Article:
Renting Commercial Property

Renting Commercial Property in North West London


Whether you are a start-up or an established organisation looking for a new commercial property, it can be difficult navigating the market to find the right space. There’s a lot to consider, so we’ve put together a commercial property renting guide that covers all the basics you need to know.

Choose the ideal location

Whatever you intend to use the commercial space for – be it for offices, retail, warehousing etc. – you’ll want to find the ideal location to support your activities. When searching for commercial space in North West London, it’s important to pinpoint the areas which will best serve your business and employees.

For example, if you are setting up a retail outlet it needs to have good access and be in an area that has a high level of footfall to attract customers – such as Willesden High Road. Whereas office spaces should ideally be located nearby to train or bus stations, or be accessible by car – Dollis Hill & Neasden would be a great choice as both offer excellent transport links and can be easily accessed by car.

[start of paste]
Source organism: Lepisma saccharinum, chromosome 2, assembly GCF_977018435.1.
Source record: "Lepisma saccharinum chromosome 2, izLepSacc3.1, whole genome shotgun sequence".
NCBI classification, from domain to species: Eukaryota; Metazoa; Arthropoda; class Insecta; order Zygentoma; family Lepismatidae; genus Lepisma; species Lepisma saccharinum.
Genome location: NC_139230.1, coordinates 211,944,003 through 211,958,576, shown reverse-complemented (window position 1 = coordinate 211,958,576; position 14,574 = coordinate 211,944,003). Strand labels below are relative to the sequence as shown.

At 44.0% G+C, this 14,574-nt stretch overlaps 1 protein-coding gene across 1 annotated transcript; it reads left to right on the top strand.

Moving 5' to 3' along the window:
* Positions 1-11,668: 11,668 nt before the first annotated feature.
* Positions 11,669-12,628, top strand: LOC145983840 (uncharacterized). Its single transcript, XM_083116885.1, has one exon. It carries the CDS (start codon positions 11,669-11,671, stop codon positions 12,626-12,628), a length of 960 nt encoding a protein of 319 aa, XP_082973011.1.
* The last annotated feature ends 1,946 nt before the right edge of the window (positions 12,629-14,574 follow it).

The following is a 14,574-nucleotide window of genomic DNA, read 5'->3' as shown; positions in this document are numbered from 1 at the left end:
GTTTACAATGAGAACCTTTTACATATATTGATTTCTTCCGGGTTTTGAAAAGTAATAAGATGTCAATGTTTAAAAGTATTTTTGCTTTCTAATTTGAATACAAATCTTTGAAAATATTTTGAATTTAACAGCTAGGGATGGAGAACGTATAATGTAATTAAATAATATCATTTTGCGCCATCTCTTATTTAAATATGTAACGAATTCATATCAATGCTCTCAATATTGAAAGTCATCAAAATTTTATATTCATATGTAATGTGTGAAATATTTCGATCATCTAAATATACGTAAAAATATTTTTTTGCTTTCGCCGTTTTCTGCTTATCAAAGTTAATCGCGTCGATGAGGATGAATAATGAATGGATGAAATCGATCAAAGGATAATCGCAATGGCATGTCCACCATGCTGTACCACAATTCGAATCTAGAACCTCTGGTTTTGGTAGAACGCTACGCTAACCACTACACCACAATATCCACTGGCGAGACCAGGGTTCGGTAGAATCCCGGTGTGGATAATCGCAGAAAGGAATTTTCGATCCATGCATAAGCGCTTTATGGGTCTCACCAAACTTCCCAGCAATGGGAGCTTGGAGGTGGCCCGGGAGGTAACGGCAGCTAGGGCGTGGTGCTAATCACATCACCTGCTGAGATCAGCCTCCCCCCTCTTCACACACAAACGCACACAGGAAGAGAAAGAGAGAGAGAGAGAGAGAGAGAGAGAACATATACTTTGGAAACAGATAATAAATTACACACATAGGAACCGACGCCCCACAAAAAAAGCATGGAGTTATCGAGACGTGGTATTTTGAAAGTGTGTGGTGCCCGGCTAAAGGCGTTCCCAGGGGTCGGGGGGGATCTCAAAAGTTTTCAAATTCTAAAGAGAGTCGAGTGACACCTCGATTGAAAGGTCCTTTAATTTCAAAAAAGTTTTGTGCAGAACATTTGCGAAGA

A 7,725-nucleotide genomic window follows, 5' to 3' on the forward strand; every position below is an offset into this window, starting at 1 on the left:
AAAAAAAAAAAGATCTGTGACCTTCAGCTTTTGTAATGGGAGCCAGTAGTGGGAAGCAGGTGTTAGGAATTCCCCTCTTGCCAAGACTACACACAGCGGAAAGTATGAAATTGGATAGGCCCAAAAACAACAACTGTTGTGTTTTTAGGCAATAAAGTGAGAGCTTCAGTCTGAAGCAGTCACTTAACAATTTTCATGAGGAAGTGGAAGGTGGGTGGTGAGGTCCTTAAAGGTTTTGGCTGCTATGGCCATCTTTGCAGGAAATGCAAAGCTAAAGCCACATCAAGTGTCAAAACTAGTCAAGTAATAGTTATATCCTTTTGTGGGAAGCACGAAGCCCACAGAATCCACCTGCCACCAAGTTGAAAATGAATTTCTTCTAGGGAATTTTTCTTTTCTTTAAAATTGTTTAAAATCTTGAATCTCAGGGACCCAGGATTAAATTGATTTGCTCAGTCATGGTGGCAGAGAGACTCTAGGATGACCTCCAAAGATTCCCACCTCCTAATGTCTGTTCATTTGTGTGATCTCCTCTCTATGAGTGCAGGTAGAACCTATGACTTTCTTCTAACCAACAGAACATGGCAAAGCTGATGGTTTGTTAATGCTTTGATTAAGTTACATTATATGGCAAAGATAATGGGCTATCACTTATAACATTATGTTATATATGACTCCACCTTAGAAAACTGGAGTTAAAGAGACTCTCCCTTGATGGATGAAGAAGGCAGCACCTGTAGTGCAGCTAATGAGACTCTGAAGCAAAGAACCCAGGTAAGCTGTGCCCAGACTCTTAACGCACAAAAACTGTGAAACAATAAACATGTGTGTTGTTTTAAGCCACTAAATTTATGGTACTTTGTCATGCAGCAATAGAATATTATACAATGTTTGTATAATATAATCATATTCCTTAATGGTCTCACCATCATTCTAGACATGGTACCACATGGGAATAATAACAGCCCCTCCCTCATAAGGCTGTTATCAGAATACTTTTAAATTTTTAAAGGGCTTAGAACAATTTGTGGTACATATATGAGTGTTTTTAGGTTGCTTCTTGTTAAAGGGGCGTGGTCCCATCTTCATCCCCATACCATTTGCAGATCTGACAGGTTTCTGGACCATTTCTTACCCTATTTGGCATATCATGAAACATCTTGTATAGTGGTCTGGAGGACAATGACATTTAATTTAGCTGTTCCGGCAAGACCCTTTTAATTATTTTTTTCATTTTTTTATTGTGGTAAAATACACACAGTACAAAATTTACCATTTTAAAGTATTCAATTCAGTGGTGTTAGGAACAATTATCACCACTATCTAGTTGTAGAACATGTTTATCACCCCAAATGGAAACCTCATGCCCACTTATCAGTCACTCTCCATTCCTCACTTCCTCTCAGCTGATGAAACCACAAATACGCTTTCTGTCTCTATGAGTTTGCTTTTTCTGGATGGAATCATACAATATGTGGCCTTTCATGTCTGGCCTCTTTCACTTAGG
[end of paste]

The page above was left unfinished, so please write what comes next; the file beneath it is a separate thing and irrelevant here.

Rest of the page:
In some areas councils also offer commercial incentives to business owners, developing enterprise zones and business improvement districts that offer competitive rates and help to establish a local network that promotes business activity. You can visit the Brent Council website for details on any commercial incentives available to business owners in the borough such as incentives to reduce business rates.

Identify the right type of property

Once you have a good idea of the location, you have to narrow down your search to the type of commercial building you’d like to rent.